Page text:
(My first attempt at hyperlinks, so have fun!)
I’ve been holding a secret to myself for a bit. See, I was waiting for just the right moment for a public unveiling, and was also wary of speaking too quickly, lest it fall through. Since the tickets have now been purchased and the itinerary set, I’m spilling.
I get to go on a trip! A business trip! A paid-gig business trip! Where? To Dutch Harbor, Unalaska.
Where was that again, you ask?
Take a moment if you haven’t before to get a good look at Alaska. It’s a pretty big state. From the southeast peninsula across to the Aleutian islands, it actually spans the width of the lower 48 (the appropriate term for “continental US”, according to the sourdoughs).
Now, I live on the Kenai Peninsula, the piece of jutting land that lies between the SE Peninsula and the Aleutian chain, roughly bigger than Vermont and smaller than West Virginia. Soldotna lies in the north-central part of the peninsula. Cook Inlet, the body of water between the peninsula and the mainland, is the part of the ocean that I see when I go for a drive. In the summer, I go fishing for halibut there, and in the fall I often see the local pod of beluga whales surfacing as they feed along the coast, their backs gleaming like snow. During the winter, Turnagain arm fills with pack ice and looks not unlike a martian landscape, barren and obtrusive. When you watch it go out in the spring, you understand why they call it “breakup”.
Though my home is on a particularly flat stretch of swampland dotted with stunted spruce forests and moose, the Chugiak mountain range runs like a backbone along the southwest side of the peninsula and cradles the Harding Ice Field, one of the four remaining ice fields in the US. Roughly the size of Rhode Island, the Harding Ice Field feeds over 30 glaciers and the Kenai Lake, the source of our beloved Kenai River.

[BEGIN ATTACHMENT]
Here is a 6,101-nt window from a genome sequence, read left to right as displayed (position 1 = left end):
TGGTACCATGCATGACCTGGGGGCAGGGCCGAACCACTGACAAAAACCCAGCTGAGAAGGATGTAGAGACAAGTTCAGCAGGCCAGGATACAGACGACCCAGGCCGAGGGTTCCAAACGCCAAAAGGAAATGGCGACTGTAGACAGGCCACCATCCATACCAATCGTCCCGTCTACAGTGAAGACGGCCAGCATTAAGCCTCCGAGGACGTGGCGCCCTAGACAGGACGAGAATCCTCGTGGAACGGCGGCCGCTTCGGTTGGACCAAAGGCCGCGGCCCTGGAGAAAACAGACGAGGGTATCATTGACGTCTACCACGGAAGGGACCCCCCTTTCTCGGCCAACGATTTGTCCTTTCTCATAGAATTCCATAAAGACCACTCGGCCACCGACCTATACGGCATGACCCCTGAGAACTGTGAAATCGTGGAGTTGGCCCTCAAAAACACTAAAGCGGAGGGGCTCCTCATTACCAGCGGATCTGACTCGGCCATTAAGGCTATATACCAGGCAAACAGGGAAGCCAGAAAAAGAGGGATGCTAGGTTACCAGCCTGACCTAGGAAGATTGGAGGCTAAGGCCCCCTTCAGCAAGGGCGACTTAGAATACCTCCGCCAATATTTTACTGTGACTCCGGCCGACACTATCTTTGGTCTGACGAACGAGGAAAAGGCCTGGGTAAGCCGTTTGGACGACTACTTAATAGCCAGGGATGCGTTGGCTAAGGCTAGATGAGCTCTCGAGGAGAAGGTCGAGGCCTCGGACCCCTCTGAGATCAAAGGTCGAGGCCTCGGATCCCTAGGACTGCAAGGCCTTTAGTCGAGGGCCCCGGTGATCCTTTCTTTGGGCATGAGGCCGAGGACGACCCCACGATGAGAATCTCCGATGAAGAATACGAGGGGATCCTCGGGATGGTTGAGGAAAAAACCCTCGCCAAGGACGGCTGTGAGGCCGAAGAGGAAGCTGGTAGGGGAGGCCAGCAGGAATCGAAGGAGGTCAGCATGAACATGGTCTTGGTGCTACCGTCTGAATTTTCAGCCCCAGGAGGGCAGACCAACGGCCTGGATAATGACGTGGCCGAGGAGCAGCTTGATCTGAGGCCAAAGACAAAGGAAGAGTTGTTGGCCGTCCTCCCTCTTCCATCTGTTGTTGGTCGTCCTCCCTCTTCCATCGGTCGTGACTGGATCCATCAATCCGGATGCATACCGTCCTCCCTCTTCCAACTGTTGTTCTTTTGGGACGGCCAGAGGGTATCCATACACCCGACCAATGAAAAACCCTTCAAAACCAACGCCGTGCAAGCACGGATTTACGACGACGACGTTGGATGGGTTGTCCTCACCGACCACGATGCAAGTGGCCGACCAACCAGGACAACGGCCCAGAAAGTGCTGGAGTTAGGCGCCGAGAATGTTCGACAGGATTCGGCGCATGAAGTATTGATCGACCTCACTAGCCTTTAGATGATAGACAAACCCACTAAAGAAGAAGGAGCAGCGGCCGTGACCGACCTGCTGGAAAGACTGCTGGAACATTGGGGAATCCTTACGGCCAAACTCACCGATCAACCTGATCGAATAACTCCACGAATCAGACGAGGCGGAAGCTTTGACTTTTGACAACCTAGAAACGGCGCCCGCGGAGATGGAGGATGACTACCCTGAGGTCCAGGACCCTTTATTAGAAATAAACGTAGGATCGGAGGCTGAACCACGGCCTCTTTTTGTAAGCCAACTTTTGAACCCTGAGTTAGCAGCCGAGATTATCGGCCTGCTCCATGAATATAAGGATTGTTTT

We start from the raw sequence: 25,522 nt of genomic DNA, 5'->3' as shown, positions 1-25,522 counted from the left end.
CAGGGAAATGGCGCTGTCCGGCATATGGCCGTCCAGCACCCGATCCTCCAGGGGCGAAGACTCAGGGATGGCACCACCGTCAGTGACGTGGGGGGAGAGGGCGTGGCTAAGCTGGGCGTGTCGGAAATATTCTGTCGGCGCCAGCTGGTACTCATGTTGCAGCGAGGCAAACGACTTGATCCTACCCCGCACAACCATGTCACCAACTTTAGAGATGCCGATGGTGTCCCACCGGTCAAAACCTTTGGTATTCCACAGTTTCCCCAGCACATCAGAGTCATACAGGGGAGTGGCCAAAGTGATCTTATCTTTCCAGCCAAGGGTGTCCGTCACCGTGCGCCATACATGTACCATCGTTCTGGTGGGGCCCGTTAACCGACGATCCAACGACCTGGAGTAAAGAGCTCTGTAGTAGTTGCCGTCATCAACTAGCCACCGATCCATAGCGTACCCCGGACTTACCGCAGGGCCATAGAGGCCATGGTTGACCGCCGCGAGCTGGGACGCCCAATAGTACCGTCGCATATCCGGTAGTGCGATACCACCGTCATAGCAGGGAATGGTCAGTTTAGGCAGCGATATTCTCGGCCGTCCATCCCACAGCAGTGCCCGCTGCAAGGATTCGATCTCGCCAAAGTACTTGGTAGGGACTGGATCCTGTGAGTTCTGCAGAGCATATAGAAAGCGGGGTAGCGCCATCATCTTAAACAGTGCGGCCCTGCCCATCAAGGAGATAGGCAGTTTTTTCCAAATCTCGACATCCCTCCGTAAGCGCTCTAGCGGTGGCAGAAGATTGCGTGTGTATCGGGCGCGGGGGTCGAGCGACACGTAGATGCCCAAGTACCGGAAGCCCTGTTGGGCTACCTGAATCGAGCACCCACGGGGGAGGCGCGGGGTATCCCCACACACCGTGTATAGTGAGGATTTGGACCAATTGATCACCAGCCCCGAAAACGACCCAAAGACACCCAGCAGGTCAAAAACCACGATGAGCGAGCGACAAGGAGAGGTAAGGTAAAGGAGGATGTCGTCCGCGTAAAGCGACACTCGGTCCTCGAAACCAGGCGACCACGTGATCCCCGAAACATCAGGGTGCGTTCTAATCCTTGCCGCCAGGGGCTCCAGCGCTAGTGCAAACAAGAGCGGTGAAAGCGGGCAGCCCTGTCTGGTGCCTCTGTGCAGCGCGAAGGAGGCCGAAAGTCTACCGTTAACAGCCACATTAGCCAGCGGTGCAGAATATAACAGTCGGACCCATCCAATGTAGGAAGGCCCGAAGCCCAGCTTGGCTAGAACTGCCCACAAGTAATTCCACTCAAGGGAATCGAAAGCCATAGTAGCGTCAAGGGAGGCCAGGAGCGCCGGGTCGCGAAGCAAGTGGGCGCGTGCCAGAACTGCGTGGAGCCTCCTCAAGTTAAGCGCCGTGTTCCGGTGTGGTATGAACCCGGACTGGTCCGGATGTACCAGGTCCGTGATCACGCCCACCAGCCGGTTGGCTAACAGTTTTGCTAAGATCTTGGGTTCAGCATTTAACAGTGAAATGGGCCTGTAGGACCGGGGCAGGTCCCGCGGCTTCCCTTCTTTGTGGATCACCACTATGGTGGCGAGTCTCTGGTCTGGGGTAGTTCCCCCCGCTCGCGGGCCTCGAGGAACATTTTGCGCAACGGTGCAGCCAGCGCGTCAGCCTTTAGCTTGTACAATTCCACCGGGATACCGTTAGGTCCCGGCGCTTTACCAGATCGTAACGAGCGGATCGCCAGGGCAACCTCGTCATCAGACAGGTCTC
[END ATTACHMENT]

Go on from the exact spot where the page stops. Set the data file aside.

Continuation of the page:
When I look out across the inlet, I have the opportunity to view a link in the Ring of Fire. Three active volcanos are within sight from my house, the most picturesque being Mount Redoubt, a snow-capped monument that rises over 10,000 feet directly from sea level. (Or, if you’re not into peaceful views, check out the mushroom cloud it gave us in 1990.)
This, in a nutshell, is my Alaskan world (that, and the rain and snow). I’m a little disappointed to admit I’ve barely scratched the surface of this great land. If you take a look at our road system, you will see that the majority of the state can only be reached by plane. If you don’t own a plane (which most Alaskans do), you are denied access to “Bush Alaska”, where all the real Alaskans live.
At the same time that my husband George will be journeying north up the Haul Road toward Prudhoe Bay in search of caribou, I will be flying to Dutch Harbor. Take a look at this map and see if you can find it. Have you found it yet? It’s the town furthest on the left. My first Bush town visit, and it’s all the way out on the Aleutian chain! I’m getting paid to perform for the people of Dutch Harbor, 733 miles away--approximately equal to the space between me and Russia as I sit here typing. It’s the same distance as a drive from Washington DC to Birmingham, or Chicago to Atlanta, or San Diego to El Paso, or Louisville to New Orleans.
I’m counting on a completely new experience there. I can’t wait!
(I'm dedicating this entry to Nora, my "Es-chemo" friend and former college roommate, who is missing her home in Unalakleet while undergoing a bone marrow transplant in Seattle. Hope this makes you smile, Nora!)Tweet
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